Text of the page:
In-game ad startup Gadsme has raised $ 8 million in less than a year.

Gadsome CRO and co-founder Simon Spool

Video Games Advertising New Hot Products. And advertising technology companies that specialize in in-game ad inventory are seeing an abundance of cash.

After just 11 months on the market, Gadsme announced on Wednesday that it had raised $ 8 million in seed funding.

The investment round was led by Galaxy Interactive, a venture capital firm specializing in gaming and interactive experiences and one of the biggest names in game publishing, Ubisoft.

According to Gadsome CRO and co-founder Simon Spall, game developers and publishers who have experimented or campaigned using Gadsom’s technology have also contributed to the funding round.

“[This funding round] It wasn’t just about raising capital. It’s about partnering with real gaming experts who can understand the product and help the company with our vision and implementation, “he said.

Bringing Ubisoft on board was a big win, especially for Spall, a longtime fan of the company’s hugely popular Assassin’s Creed series.

This was Gadsme’s first round of investor financing. The company was initially funded at the startup in 2019 by its co-founders Spaul, Guillaume Montex and Luke Vauville.

Gadsme plans to expand its existing team of six using investor funds and expand its operations in Europe, the United States and eventually the APAC region, Spool said.

He said it plans to develop a more interactive, gamified ad format suitable for popular genre games. This may include advertisements for first-person shooter games that can be shot instead of being clicked, or sports games that can be interacted with by hitting the ball. And it plans to add customization options for sponsored clothing and skins.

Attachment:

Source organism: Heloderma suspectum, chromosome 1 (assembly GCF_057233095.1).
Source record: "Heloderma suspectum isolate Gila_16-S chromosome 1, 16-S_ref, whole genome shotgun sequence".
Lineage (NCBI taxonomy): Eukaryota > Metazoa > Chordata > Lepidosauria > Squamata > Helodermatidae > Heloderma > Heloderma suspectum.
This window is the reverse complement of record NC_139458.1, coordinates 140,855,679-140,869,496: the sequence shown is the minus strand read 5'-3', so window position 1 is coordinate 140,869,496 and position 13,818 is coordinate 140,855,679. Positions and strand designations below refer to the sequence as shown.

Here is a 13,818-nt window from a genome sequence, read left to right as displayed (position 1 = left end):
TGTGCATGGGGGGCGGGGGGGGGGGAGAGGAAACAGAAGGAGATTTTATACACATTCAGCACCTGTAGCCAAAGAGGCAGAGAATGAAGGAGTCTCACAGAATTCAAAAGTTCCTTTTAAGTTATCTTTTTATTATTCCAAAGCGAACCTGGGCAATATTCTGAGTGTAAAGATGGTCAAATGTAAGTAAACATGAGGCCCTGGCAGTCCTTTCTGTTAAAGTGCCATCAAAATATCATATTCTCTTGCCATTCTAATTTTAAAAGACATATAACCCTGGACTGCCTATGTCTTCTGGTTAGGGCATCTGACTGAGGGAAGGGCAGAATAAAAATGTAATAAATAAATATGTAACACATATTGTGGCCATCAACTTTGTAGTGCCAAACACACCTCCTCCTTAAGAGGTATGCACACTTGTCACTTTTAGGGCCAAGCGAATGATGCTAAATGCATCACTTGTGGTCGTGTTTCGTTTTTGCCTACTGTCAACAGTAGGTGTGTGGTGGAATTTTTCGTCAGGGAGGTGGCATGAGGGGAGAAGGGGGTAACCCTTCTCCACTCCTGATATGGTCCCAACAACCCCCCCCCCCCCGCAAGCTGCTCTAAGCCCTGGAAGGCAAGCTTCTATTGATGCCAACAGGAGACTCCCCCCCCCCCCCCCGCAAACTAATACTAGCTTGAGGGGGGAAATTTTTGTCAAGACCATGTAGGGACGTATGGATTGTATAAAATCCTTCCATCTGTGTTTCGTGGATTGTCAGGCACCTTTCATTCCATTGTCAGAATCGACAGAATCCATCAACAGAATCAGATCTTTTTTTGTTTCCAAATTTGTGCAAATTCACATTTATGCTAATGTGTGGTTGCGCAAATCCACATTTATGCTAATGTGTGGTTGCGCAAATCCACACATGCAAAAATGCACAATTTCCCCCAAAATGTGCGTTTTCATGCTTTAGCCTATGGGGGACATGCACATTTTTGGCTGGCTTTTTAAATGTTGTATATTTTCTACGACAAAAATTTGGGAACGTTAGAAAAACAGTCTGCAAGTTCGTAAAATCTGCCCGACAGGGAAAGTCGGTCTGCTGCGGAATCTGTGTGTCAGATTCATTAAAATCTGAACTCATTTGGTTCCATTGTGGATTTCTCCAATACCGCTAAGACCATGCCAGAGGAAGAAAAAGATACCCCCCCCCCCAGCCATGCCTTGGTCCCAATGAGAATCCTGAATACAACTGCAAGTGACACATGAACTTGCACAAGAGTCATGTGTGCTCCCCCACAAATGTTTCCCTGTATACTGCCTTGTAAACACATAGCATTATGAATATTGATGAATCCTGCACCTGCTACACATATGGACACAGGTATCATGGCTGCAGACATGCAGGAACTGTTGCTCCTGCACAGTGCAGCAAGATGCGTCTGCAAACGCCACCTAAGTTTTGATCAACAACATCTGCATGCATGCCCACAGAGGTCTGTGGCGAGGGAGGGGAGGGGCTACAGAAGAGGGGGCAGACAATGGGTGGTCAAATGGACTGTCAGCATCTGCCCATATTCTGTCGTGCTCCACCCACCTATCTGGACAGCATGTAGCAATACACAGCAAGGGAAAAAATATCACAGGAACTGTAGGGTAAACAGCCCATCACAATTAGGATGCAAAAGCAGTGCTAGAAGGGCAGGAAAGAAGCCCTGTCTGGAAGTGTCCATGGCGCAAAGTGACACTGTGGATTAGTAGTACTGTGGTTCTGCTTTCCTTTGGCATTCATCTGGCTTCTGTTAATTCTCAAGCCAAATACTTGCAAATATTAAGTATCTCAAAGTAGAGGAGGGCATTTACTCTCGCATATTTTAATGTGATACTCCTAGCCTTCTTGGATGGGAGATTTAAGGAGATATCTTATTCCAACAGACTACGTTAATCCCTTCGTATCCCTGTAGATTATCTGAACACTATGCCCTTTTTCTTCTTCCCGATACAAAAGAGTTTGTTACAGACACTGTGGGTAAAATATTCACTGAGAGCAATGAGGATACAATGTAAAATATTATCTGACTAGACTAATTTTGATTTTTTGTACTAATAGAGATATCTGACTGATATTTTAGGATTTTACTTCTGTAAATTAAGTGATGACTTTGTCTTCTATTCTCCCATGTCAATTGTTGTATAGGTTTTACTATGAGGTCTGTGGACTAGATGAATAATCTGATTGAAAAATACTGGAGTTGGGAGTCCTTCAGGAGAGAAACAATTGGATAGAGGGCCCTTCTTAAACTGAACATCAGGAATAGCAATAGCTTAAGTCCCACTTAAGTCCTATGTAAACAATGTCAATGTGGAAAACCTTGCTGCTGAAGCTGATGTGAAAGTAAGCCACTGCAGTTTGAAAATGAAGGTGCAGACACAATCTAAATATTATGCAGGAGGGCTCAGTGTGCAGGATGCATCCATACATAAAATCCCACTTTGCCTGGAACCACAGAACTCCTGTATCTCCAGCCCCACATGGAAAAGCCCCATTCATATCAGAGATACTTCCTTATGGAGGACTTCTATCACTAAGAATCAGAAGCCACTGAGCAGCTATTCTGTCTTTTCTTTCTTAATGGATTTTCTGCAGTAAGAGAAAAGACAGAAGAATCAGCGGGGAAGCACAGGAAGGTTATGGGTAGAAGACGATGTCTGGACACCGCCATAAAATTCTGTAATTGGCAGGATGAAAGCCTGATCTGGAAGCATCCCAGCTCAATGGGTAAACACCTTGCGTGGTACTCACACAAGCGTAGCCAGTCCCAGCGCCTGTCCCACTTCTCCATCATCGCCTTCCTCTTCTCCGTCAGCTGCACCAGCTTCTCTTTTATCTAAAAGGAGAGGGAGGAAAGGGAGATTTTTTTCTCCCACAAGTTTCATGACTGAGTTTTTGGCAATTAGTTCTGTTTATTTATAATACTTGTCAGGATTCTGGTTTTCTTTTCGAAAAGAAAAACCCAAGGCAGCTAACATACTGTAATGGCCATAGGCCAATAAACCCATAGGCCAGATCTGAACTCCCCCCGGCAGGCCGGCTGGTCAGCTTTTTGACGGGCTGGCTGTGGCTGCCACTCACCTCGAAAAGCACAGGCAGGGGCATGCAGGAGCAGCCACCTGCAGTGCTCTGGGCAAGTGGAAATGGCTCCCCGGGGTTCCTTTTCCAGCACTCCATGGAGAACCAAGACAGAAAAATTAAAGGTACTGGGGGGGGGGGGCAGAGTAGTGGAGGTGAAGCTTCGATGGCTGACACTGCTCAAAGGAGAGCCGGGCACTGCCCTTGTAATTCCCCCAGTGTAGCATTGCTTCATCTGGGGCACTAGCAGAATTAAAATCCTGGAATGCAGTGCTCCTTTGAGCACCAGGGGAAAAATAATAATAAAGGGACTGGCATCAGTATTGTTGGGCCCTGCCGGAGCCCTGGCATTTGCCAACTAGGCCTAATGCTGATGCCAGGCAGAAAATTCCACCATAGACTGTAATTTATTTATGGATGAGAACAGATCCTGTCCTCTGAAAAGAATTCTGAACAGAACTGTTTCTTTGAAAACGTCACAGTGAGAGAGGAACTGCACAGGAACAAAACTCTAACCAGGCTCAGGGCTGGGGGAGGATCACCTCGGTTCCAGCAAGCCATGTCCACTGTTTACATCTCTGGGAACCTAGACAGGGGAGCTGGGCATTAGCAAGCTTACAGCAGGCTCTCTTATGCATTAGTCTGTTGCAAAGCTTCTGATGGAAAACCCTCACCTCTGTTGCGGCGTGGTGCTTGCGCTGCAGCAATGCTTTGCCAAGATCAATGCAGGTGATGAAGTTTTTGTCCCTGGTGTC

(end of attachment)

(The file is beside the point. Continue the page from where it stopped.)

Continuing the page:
Gadsme plans to expand its marketing options in the Metavers environment, Spall said.

In-game advertising offer

Gadsme’s technology works with mobile, PC and console games. And it’s consistent with direct and programmatic ad placement.

“We’ve created our own SSP, so we’re able to access programmatic needs,” Spool said. Gadsme considers his SSP a key differentiator for his in-house tech stack.

Developers integrate Gadsme’s in-game advertising SDK into existing game code through development platforms such as Unity. A drag-and-drop interface allows for ad placements such as in-game billboards and sponsored game resources, including character costumes, car skins, and digital product placements. The SDK allows developers to add shading and other effects to these marketing resources so that they blend in with the gaming environment.

Although Gadsme’s technology is compatible with brand marketing and performance-based marketing, it focuses more on the latter because performance-based campaigns are much more common in the gaming space, Spall said.

With a focus on performance marketing, Gadsme works to make its ads as interactive and effective as possible without compromising the gaming experience, Spaull said.

In Voodoo’s Ball Mayhem, for example, Gadsme’s technology is used to insert billboard-style ads in and around playgrounds, mimicking the advertising experience at a live sports event. Ads are clickable but are programmed to reduce accidental clicks as they move around the player environment. When a player intentionally clicks on an ad, the gameplay is paused, and a browser-style page pops up with an interface that allows the player to shop for the products featured in the ad. After the player completes the transaction, they can take their game exactly where it left off.

Gadsme’s tech stack also includes a patent measurement solution that weighs criteria such as on-screen time and click-through rate to assign visibility scores to ad placements. Advertising effectiveness can also be measured through an advertiser’s third-party attribution partners or surveys for branding campaigns.

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